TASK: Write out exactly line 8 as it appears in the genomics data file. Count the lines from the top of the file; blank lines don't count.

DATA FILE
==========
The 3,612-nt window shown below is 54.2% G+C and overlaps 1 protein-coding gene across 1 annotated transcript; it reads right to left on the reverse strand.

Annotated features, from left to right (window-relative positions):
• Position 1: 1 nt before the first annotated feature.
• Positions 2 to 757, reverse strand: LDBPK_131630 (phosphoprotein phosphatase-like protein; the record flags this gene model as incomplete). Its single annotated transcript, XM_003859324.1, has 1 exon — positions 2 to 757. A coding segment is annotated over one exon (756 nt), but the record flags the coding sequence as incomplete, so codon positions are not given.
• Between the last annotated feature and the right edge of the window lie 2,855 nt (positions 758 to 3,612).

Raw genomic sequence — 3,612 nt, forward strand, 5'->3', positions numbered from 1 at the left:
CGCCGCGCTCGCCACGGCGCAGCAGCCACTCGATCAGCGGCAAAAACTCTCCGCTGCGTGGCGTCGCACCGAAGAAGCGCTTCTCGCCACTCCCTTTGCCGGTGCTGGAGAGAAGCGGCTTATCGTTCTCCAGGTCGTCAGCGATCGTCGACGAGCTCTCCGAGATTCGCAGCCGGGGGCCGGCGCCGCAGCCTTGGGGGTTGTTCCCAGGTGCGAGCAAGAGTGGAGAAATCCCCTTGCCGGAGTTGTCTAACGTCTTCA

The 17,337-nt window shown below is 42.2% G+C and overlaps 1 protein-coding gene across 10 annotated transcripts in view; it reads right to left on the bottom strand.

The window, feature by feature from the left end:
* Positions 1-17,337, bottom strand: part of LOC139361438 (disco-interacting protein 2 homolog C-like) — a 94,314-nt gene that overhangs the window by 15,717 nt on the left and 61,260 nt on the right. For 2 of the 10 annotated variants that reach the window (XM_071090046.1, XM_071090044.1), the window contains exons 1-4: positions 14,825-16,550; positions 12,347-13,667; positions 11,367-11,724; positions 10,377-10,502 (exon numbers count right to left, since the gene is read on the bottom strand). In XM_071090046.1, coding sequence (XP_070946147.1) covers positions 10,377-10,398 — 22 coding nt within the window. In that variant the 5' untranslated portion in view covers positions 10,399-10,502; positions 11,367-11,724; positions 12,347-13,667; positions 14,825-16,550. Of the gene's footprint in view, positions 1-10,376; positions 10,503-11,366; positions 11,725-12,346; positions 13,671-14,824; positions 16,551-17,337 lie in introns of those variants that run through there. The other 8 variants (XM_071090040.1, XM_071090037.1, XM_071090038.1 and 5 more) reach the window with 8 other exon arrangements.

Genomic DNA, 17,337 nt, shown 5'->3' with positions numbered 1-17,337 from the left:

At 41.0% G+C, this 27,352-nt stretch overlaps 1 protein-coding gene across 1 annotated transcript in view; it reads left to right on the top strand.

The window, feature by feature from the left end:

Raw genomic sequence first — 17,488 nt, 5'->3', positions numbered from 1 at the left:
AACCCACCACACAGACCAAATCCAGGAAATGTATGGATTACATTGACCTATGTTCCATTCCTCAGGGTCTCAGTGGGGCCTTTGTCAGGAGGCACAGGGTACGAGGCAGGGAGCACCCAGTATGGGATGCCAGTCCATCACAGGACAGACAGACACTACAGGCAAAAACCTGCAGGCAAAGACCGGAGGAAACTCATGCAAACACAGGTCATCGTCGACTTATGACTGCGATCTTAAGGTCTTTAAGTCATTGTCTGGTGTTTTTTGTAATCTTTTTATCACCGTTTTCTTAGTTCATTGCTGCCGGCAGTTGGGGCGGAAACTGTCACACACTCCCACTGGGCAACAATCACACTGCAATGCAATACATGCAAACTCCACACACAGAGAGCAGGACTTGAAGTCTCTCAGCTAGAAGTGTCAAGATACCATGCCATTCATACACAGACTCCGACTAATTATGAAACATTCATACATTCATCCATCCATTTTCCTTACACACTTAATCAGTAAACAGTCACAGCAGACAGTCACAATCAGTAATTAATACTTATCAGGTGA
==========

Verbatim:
The 17,337-nt window shown below is 42.2% G+C and overlaps 1 protein-coding gene across 10 annotated transcripts in view; it reads right to left on the bottom strand.